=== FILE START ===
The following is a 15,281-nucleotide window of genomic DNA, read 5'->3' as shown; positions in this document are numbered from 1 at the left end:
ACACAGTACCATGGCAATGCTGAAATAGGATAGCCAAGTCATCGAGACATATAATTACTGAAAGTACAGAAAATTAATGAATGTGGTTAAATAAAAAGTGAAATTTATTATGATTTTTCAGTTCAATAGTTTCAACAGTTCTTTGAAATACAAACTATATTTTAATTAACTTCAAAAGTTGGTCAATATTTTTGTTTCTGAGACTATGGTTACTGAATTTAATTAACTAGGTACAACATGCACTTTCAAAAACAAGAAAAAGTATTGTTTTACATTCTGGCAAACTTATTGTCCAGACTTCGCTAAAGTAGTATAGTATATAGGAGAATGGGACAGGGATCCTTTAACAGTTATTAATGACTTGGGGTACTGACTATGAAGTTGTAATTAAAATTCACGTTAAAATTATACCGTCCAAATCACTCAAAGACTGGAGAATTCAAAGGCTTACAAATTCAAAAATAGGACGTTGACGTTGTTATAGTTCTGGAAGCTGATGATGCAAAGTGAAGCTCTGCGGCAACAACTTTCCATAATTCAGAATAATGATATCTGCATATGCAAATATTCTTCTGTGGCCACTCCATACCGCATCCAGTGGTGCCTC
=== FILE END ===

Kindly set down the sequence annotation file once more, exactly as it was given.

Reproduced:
The following is a 15,281-nucleotide window of genomic DNA, read 5'->3' as shown; positions in this document are numbered from 1 at the left end:
ACACAGTACCATGGCAATGCTGAAATAGGATAGCCAAGTCATCGAGACATATAATTACTGAAAGTACAGAAAATTAATGAATGTGGTTAAATAAAAAGTGAAATTTATTATGATTTTTCAGTTCAATAGTTTCAACAGTTCTTTGAAATACAAACTATATTTTAATTAACTTCAAAAGTTGGTCAATATTTTTGTTTCTGAGACTATGGTTACTGAATTTAATTAACTAGGTACAACATGCACTTTCAAAAACAAGAAAAAGTATTGTTTTACATTCTGGCAAACTTATTGTCCAGACTTCGCTAAAGTAGTATAGTATATAGGAGAATGGGACAGGGATCCTTTAACAGTTATTAATGACTTGGGGTACTGACTATGAAGTTGTAATTAAAATTCACGTTAAAATTATACCGTCCAAATCACTCAAAGACTGGAGAATTCAAAGGCTTACAAATTCAAAAATAGGACGTTGACGTTGTTATAGTTCTGGAAGCTGATGATGCAAAGTGAAGCTCTGCGGCAACAACTTTCCATAATTCAGAATAATGATATCTGCATATGCAAATATTCTTCTGTGGCCACTCCATACCGCATCCAGTGGTGCCTC